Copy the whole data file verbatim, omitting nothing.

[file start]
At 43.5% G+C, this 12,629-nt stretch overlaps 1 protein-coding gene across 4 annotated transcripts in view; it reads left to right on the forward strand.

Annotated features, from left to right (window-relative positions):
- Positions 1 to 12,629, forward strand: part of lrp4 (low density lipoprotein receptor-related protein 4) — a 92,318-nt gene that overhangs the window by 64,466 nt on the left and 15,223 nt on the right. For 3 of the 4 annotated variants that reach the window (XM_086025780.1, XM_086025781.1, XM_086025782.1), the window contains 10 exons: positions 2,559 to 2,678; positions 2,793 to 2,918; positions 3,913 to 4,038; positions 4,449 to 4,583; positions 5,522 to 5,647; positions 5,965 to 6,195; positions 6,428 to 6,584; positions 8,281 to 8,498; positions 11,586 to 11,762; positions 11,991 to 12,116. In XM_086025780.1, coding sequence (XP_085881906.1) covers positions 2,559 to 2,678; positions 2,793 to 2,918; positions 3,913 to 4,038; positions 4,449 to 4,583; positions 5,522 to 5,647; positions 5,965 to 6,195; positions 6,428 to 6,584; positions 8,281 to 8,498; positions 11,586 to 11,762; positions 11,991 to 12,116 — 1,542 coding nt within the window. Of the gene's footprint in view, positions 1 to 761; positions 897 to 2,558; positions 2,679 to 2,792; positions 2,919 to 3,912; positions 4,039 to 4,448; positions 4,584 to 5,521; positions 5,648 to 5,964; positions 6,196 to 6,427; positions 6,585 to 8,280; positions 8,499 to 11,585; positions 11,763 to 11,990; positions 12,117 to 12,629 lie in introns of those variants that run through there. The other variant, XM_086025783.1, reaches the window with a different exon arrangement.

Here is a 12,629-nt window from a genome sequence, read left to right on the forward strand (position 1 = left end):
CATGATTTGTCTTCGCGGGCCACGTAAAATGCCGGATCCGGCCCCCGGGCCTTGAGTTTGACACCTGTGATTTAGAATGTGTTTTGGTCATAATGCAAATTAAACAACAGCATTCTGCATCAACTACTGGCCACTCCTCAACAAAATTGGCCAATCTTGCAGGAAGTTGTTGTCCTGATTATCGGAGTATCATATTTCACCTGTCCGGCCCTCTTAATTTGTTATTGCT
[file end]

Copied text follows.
At 43.5% G+C, this 12,629-nt stretch overlaps 1 protein-coding gene across 4 annotated transcripts in view; it reads left to right on the forward strand.

Annotated features, from left to right (window-relative positions):
- Positions 1 to 12,629, forward strand: part of lrp4 (low density lipoprotein receptor-related protein 4) — a 92,318-nt gene that overhangs the window by 64,466 nt on the left and 15,223 nt on the right. For 3 of the 4 annotated variants that reach the window (XM_086025780.1, XM_086025781.1, XM_086025782.1), the window contains 10 exons: positions 2,559 to 2,678; positions 2,793 to 2,918; positions 3,913 to 4,038; positions 4,449 to 4,583; positions 5,522 to 5,647; positions 5,965 to 6,195; positions 6,428 to 6,584; positions 8,281 to 8,498; positions 11,586 to 11,762; positions 11,991 to 12,116. In XM_086025780.1, coding sequence (XP_085881906.1) covers positions 2,559 to 2,678; positions 2,793 to 2,918; positions 3,913 to 4,038; positions 4,449 to 4,583; positions 5,522 to 5,647; positions 5,965 to 6,195; positions 6,428 to 6,584; positions 8,281 to 8,498; positions 11,586 to 11,762; positions 11,991 to 12,116 — 1,542 coding nt within the window. Of the gene's footprint in view, positions 1 to 761; positions 897 to 2,558; positions 2,679 to 2,792; positions 2,919 to 3,912; positions 4,039 to 4,448; positions 4,584 to 5,521; positions 5,648 to 5,964; positions 6,196 to 6,427; positions 6,585 to 8,280; positions 8,499 to 11,585; positions 11,763 to 11,990; positions 12,117 to 12,629 lie in introns of those variants that run through there. The other variant, XM_086025783.1, reaches the window with a different exon arrangement.

Here is a 12,629-nt window from a genome sequence, read left to right on the forward strand (position 1 = left end):
CATGATTTGTCTTCGCGGGCCACGTAAAATGCCGGATCCGGCCCCCGGGCCTTGAGTTTGACACCTGTGATTTAGAATGTGTTTTGGTCATAATGCAAATTAAACAACAGCATTCTGCATCAACTACTGGCCACTCCTCAACAAAATTGGCCAATCTTGCAGGAAGTTGTTGTCCTGATTATCGGAGTATCATATTTCACCTGTCCGGCCCTCTTAATTTGTTATTGCT